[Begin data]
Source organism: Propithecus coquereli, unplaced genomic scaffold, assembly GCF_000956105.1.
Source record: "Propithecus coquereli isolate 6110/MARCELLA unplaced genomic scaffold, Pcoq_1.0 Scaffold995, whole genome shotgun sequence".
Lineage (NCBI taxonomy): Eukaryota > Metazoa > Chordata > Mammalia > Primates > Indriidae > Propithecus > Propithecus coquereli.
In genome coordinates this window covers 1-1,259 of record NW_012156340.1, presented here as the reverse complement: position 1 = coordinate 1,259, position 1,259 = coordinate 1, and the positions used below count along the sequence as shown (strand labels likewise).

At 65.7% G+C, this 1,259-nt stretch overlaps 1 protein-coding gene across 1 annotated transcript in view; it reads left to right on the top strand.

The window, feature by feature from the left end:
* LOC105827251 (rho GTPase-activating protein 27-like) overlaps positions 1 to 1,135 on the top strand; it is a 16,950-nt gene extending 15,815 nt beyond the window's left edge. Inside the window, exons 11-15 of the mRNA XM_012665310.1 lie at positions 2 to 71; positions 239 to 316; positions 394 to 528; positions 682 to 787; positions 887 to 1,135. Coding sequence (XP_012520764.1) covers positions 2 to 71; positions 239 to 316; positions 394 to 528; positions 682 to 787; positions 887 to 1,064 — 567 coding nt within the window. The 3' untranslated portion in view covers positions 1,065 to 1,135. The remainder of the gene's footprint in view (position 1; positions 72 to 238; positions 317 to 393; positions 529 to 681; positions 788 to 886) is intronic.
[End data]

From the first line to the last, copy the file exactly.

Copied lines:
Source organism: Propithecus coquereli, unplaced genomic scaffold, assembly GCF_000956105.1.
Source record: "Propithecus coquereli isolate 6110/MARCELLA unplaced genomic scaffold, Pcoq_1.0 Scaffold995, whole genome shotgun sequence".
Lineage (NCBI taxonomy): Eukaryota > Metazoa > Chordata > Mammalia > Primates > Indriidae > Propithecus > Propithecus coquereli.
In genome coordinates this window covers 1-1,259 of record NW_012156340.1, presented here as the reverse complement: position 1 = coordinate 1,259, position 1,259 = coordinate 1, and the positions used below count along the sequence as shown (strand labels likewise).

At 65.7% G+C, this 1,259-nt stretch overlaps 1 protein-coding gene across 1 annotated transcript in view; it reads left to right on the top strand.

The window, feature by feature from the left end:
* LOC105827251 (rho GTPase-activating protein 27-like) overlaps positions 1 to 1,135 on the top strand; it is a 16,950-nt gene extending 15,815 nt beyond the window's left edge. Inside the window, exons 11-15 of the mRNA XM_012665310.1 lie at positions 2 to 71; positions 239 to 316; positions 394 to 528; positions 682 to 787; positions 887 to 1,135. Coding sequence (XP_012520764.1) covers positions 2 to 71; positions 239 to 316; positions 394 to 528; positions 682 to 787; positions 887 to 1,064 — 567 coding nt within the window. The 3' untranslated portion in view covers positions 1,065 to 1,135. The remainder of the gene's footprint in view (position 1; positions 72 to 238; positions 317 to 393; positions 529 to 681; positions 788 to 886) is intronic.